New post for Windows 10 and Raspberry Pi 2 series
- Hardware and software (1 on N)
- Boot from SD card in the device (2 of N)
- Hello World mode! (3 of N)
- Visual Studio deployment process and Web Management app (4 on N)
- Hello Blinky !!! (5 on N)
- Some admin tasks, like change password and change name (6 on N)
- List of connected devices in the Raspberry Pi 2 (7 on N)
- Deploy an app using the deploy package (8 on N)
- Different behaviors for an App based on the app architecture
If you’re an old school developer when you find a change one of the oldest APIs, for sure you’ll suffer a heart attack. That’s what happened with the classical System.Environment. The following image shows the difference that we have between a classic WPF app with .net 4.5 and a Universal App for Windows 10.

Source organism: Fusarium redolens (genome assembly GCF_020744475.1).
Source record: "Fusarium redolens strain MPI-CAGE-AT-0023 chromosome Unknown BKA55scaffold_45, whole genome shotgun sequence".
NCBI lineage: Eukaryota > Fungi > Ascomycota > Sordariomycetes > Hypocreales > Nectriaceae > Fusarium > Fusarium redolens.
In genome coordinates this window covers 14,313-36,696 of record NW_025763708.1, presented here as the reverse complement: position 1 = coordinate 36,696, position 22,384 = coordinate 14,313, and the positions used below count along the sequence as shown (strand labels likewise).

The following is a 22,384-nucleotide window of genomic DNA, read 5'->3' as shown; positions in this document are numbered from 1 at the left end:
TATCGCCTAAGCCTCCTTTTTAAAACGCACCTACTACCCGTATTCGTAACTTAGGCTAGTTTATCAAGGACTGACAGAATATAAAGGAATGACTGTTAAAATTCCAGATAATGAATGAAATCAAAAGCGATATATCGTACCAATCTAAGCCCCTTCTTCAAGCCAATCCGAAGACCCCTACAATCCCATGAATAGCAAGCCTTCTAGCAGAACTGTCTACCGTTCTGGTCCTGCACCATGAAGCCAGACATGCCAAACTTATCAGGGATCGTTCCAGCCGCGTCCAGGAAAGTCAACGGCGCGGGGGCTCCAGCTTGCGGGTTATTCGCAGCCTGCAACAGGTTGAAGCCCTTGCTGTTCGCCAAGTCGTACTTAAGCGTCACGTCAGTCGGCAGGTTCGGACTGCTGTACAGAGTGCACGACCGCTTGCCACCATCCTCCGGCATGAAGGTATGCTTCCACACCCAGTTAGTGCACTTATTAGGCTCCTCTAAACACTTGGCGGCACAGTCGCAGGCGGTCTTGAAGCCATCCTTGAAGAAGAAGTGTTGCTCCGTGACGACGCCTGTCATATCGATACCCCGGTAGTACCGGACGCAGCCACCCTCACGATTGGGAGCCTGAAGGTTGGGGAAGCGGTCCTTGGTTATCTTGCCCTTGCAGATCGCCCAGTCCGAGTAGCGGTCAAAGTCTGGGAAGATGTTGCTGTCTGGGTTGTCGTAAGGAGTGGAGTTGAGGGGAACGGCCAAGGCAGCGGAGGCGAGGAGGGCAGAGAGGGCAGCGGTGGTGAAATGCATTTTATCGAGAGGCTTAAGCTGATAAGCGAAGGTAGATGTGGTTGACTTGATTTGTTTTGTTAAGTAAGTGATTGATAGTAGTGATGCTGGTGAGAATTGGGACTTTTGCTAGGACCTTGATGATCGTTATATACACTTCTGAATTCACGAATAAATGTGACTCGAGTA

Now a Universal App will execute in a controlled environment (Sandbox), whether on a laptop, a smartphone or a device. This implies that the app capabilities are tied to this Sandbox. For example, what formerly used to get from the Environment, now perhaps we must look for it in the Package of the application. The architecture of the processor is an example, and the following code shows an example to validate if the app is running on an ARM processor.
While the idea behind Universal Apps is to have the maximum code unified for all platforms, should take into account the capabilities of each platform. For example, in ARM we don’t have the possibility to use MessageDialogs so if we want to show a message we have to do a bit of defensive programming .
This allows us to display a message in the mode dialog on a laptop or tablet
And for the case of ARM, the message in a TextBlock as part of the app.
The sample code on github
Saludos @ Madrid